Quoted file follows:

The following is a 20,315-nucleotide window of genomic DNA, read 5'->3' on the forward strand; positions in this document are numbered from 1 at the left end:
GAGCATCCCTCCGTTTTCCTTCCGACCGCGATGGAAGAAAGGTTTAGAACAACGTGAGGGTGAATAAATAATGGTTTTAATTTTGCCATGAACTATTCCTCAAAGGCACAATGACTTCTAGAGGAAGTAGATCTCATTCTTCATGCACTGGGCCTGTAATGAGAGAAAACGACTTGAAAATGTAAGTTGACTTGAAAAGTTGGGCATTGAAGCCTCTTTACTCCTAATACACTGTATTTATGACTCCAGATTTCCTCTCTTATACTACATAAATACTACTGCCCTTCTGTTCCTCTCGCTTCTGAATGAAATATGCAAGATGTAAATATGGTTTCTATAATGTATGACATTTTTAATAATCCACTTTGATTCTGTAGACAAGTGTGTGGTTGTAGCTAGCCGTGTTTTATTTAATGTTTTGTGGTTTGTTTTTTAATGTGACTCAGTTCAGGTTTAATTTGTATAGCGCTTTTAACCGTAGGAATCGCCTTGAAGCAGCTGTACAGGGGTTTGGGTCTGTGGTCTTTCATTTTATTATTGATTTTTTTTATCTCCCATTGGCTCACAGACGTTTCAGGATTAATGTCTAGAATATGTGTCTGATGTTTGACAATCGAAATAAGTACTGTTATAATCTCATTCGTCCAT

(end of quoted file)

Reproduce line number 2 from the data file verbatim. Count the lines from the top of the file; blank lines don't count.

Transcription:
GAGCATCCCTCCGTTTTCCTTCCGACCGCGATGGAAGAAAGGTTTAGAACAACGTGAGGGTGAATAAATAATGGTTTTAATTTTGCCATGAACTATTCCTCAAAGGCACAATGACTTCTAGAGGAAGTAGATCTCATTCTTCATGCACTGGGCCTGTAATGAGAGAAAACGACTTGAAAATGTAAGTTGACTTGAAAAGTTGGGCATTGAAGCCTCTTTACTCCTAATACACTGTATTTATGACTCCAGATTTCCTCTCTTATACTACATAAATACTACTGCCCTTCTGTTCCTCTCGCTTCTGAATGAAATATGCAAGATGTAAATATGGTTTCTATAATGTATGACATTTTTAATAATCCACTTTGATTCTGTAGACAAGTGTGTGGTTGTAGCTAGCCGTGTTTTATTTAATGTTTTGTGGTTTGTTTTTTAATGTGACTCAGTTCAGGTTTAATTTGTATAGCGCTTTTAACCGTAGGAATCGCCTTGAAGCAGCTGTACAGGGGTTTGGGTCTGTGGTCTTTCATTTTATTATTGATTTTTTTTATCTCCCATTGGCTCACAGACGTTTCAGGATTAATGTCTAGAATATGTGTCTGATGTTTGACAATCGAAATAAGTACTGTTATAATCTCATTCGTCCAT